What’s behind the paradigm shift in Turkish foreign policy this week?

Published June 29th, 2016 - 06:22 GMT
Turkish Prime Minister and the leader of Turkey's ruling party, the Justice and Development Party (AK Party) Binali Yildirim delivers a speech during a meeting of the AK Party at the Grand National Assembly of Turkey in Ankara, on June 28, 2016. (AFP/Adem Altan)
Turkish Prime Minister and the leader of Turkey's ruling party, the Justice and Development Party (AK Party) Binali Yildirim delivers a speech during a meeting of the AK Party at the Grand National Assembly of Turkey in Ankara, on June 28, 2016. (AFP/Adem Altan)

June 27 was a day of dramatic change in Turkish Foreign policy.

At noon, Turkish Prime Minister Binali Yıldırım announced a deal with Israel, normalizing relations after the big rift over Gaza and the flotilla crisis of 2010.

While Turkey was busy discussing this move, the Kremlin announced a letter from Turkish President Erdogan conveying his condolences to the family of the pilot who was killed in action on November 24, 2015 by the Turkish Air Force. This was regarded as an “apology” and endorsed by Russia. Turkey’s president will talk to his Russian counterpart over the phone for the first time since last November.

These two diplomatic gestures came on the same day, and present a paradigm shift in Turkish foreign policy, from idealism to pragmatism.

Since Binali Yildirim recently stepped in as Turkey's new premiere following Ahmet Davutoglu's resignation, it could be a sign of more to come from the new prime minister. Davutoglu stepped down following a rift with President Recep Tayyip Erdogan, with whom he had clashed on a number of policy issues.

Breaking isolation

Turkey and Israel have long been discussing ways to normalize relations. In March 2013, Israel’s Prime Minister apologized for the killing of nine activists on the Mavi Marmara ship in 2010, accepting to pay compensation to the families of the victims. But Turkey’s third demand was hard to swallow for Israelis: the removal of the Gaza blockade. It took three years for Turkey to accept this reality, and Ankara agreed on easing the Gaza embargo instead of removing it.

After a hardline ideological stand against Israel, just how Turkey came to this point is more related to recent geopolitical shifts in the region. The crises in Syria and Iraq poses an enormous threat to Turkish security. An escalation of militant attacks, fighting on two fronts against the PKK and Daesh, having been in trouble with Russia and the EU, the refugee crisis, and other unexpected changes have all forced Turkey to break the isolation it found itself in and Ankara decided to start with Israel.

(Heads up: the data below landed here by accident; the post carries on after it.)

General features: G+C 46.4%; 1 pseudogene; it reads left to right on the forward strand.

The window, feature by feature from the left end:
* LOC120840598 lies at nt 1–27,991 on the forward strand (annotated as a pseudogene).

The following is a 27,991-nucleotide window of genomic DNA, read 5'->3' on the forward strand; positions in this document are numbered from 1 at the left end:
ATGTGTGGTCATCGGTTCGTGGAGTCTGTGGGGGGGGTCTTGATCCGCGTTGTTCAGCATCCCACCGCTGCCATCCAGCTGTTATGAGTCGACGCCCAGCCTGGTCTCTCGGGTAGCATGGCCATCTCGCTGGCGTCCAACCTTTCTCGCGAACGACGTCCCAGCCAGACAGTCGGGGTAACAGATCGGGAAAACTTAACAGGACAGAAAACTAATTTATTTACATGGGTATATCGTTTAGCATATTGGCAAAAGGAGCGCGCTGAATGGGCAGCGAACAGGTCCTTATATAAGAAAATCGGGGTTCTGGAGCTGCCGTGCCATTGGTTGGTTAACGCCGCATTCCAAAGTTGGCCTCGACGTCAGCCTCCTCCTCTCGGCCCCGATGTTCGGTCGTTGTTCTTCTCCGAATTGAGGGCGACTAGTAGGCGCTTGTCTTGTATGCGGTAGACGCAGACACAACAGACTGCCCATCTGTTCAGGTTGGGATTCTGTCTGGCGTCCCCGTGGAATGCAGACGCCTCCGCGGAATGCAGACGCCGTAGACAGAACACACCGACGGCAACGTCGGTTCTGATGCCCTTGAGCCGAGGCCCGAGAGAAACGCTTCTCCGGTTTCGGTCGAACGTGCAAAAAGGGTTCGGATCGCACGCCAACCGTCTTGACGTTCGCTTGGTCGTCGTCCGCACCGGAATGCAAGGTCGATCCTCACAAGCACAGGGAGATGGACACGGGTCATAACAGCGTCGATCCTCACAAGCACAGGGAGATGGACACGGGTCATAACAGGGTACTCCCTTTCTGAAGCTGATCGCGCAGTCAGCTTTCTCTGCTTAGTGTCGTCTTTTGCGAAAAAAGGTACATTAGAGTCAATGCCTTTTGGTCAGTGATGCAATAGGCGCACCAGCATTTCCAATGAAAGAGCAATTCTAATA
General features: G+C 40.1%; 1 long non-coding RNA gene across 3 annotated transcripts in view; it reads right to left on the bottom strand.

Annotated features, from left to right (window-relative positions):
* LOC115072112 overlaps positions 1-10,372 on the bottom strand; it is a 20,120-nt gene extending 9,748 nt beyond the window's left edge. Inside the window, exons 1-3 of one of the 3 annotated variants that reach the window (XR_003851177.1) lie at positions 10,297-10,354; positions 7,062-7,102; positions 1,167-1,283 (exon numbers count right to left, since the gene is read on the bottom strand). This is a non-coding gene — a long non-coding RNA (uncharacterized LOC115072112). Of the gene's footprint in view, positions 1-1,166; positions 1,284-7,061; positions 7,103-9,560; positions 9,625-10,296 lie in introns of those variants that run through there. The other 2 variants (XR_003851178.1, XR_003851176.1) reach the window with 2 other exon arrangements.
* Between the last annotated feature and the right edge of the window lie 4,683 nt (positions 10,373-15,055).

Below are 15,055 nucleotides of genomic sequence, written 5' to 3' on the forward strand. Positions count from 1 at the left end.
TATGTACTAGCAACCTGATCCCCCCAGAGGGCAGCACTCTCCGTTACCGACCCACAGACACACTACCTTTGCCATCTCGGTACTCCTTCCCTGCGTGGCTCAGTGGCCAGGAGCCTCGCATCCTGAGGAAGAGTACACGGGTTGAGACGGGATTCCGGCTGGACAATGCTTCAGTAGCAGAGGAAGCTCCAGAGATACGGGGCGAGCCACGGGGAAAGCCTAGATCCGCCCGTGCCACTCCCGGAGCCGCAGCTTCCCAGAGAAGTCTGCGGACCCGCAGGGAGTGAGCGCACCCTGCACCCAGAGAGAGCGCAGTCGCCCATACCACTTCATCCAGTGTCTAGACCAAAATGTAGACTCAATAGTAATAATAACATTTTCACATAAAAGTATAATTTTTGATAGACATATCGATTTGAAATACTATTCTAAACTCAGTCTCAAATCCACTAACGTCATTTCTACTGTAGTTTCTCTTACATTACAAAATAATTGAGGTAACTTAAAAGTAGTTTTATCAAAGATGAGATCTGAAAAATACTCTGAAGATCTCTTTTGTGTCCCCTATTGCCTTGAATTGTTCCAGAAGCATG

By normalizing ties, Turkey hopes to balance Iran, to neutralize the Jewish lobby in the West and in the long run develop a strategic partnership with Tel Aviv with regards to security, intelligence and energy. Israel shares the same concerns about the region and they also want to balance Iran, which is now a Mediterranean power.

Balancing the West with Russia

Although Turkey is part of Western security institutions like NATO, Ankara’s relations with the US and European countries have always been problematic. Turkey used its relations with Moscow to counterbalance the US. Since the downing of a Russian jet at the Syrian border, Turkey lost this leverage against Washington at a time when Turkey is trying to link the PKK with American-supported Syrian affiliate the PYD. Because of the crisis with Russia, Turkey had to stop its air operations over Syria and this landed Turkey in trouble. Now the PYD – a "terrorist" organization in Ankara’s books – is on the move near the Turkish border in Syria. By sending a letter of sorrow, which was regarded as an “apology” by Moscow, Turkey gave itself room to act in Syria and balanced the US with Russia again. Peace with Russia will also boost the Turkish economy and tourism and help Turkey to secure its energy needs.

Selling the deals

All of Israel, Russia and Turkey are trying to sell the deals to their polarized electorates. In Turkey, not only opposition forces but also hardliners within the ruling AK Party have strongly criticized the deal with Israel. The Turkish public had rallied against Israel during the Israeli operations in Gaza and following the killing of the Turkish activists. It seemed a tall order to get support for the deal from Turks, but the latest security issues and Turkey’s isolation helped the government to convince the people. On the other hand, the Turkish NGO the IHH still wants to continue criminal cases against Israeli officials.

The Russian question is a similar one. The Turkish Presidency has stressed that it did not use the word “apology” for the downing of the Russian jet, although Russia recognizes it as such.

After these two dramatic moves now many analysts in Turkey have turned their attention to Egypt and wonder whether Turkey will attempt a similar move with President Al-Sisi and try to mend ties with this important Arab state in the region.


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